Her friends looked at her with little smiles of their own.

Clarice stepped up on the fallen piece of rock that had fallen and enjoyed the wind that was filtering down from the open hole in the ceiling above. She hopped up and grabbed the upper ledge—her legs dangling down in the cave for a moment as she hauled herself up. She reached down into the mountain to help the rest of her friends up.

Once they were all up on the mountain, Clarice and her friends noticed that the night beasts had thankfully gone.

Clarice breathed a sigh of relief with her eyes closed.

Asha yelled, “Clarice look!”

Clarice turned around and saw a gigantic glass egg, bigger than a house, in front of her. It appeared to be empty, but Clarice noticed something inside of the egg.

She clapped a hand to her mouth in horror. Annabelle was inside of the egg. “What is going on?”

Her friends had no answer for her. All they could do was look at the girl in the glass egg and gawk.

Was the Roc never real at all? Was it just this troll girl the whole time?

Clarice refused to accept that. She knocked on the glass egg angrily. “Wake up!”

When Annabelle didn’t wake up, she pounded her fists all the harder and still yelled, “wake up!”

She could hear her friends trying to quell her rage—trying to pull her off of the egg—but Clarice finally got fed up and unsheathed her blade. She plunged the blade as hard as she could into the glass egg.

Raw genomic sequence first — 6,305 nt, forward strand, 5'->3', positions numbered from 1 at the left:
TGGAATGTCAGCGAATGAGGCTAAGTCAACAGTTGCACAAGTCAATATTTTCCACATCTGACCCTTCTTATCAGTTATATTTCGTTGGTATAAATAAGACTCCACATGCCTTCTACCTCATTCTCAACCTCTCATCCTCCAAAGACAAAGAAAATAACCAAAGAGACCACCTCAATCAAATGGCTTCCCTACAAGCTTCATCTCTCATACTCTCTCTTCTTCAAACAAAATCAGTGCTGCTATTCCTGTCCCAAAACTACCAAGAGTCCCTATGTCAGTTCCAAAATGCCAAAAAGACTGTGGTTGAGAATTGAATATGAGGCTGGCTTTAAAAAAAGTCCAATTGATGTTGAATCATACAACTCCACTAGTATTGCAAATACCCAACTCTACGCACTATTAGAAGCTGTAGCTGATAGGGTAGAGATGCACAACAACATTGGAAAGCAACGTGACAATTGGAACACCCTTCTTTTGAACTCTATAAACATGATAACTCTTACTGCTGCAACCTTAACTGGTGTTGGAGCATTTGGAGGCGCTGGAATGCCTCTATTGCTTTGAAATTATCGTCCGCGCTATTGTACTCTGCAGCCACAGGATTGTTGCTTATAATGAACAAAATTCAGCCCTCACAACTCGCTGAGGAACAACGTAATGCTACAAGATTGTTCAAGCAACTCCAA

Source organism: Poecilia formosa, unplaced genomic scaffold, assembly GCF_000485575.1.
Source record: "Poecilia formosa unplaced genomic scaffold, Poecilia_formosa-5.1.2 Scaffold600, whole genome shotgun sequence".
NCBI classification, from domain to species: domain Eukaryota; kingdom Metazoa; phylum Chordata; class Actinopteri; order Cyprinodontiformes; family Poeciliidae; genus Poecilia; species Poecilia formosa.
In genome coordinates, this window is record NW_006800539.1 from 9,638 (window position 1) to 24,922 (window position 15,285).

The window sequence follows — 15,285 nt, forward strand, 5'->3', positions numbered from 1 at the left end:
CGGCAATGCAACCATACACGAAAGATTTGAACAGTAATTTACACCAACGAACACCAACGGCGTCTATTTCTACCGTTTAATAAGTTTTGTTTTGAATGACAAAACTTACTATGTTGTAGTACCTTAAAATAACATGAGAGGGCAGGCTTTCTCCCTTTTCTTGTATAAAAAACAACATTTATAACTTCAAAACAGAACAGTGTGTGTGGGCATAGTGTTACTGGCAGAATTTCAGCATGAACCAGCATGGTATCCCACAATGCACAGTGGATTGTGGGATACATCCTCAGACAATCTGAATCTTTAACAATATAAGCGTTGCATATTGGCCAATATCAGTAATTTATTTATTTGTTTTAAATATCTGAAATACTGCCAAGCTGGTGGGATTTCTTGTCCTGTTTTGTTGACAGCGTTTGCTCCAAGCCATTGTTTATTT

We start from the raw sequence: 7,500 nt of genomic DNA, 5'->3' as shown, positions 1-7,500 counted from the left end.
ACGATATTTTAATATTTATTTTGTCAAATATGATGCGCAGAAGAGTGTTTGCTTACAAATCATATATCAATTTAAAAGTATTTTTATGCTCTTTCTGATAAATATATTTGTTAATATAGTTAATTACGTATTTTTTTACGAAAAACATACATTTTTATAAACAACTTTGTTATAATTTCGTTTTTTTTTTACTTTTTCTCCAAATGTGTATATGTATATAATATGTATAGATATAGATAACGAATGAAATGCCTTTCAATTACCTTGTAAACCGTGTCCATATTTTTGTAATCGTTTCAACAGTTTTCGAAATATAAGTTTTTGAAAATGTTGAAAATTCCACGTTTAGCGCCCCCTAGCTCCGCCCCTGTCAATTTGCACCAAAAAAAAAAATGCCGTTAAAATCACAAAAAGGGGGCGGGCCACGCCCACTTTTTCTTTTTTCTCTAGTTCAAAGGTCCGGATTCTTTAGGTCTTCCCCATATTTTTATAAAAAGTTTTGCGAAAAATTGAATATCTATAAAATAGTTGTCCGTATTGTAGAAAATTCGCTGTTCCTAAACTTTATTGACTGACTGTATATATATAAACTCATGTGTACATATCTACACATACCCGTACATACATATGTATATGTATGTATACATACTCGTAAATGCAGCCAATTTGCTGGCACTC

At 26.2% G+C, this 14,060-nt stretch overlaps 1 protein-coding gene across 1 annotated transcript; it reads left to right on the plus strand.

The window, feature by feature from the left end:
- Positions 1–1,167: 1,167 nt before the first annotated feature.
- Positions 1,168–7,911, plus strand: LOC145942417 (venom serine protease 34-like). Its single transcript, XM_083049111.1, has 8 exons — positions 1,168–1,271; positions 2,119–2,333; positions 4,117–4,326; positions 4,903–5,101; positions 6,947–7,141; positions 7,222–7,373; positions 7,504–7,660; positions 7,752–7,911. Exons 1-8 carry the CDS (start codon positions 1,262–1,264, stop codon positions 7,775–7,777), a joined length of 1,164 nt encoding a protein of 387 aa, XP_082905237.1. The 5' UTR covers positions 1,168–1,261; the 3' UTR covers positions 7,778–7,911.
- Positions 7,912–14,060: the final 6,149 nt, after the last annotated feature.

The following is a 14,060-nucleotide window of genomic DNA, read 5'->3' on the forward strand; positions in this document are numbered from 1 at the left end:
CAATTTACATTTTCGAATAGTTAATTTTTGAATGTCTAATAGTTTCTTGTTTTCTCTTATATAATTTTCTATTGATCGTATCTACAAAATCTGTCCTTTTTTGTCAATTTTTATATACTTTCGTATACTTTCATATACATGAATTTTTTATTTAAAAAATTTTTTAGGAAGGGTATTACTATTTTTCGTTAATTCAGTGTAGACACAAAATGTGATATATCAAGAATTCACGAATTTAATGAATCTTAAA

At first, it looked like nothing was going to come of it—but then the egg began cracking slowly. A crunching sound filled their ears as the crack spread all around until the glass structure shattered into pieces like an eggshell.

The troll inside shifted into a gigantic, white bird that looked like a dove. A beautiful, ivory creature that shone even in the night. It collapsed out of the glass shell, still sleeping.

Clarice was still angry, but she sheathed her sword. She began to calm down slowly. The Roc was real.

She had tears in her eyes, as did Jonathan.

Jonathan approached the bird and touched its head joyously. “I found him, Miranda…”

Jonathan had an Elfen wife by the name of Miranda who worshipped the bird frequently and who had passed ten or so years ago. Since then, Jonathan had wanted to fulfill the promise he made to his wife of finding the bird for the both of them. He had done it, and regardless of what came after, he was overjoyed to have fulfilled the wishes of the one most dearest to him.

Clarice joined Jonathan and wondered if the bird was alive. She was sweating with fear that he wasn’t. Asha and Nana were examining the bird curiously. They all couldn’t help but bury their hands in the creature’s extra soft feathers.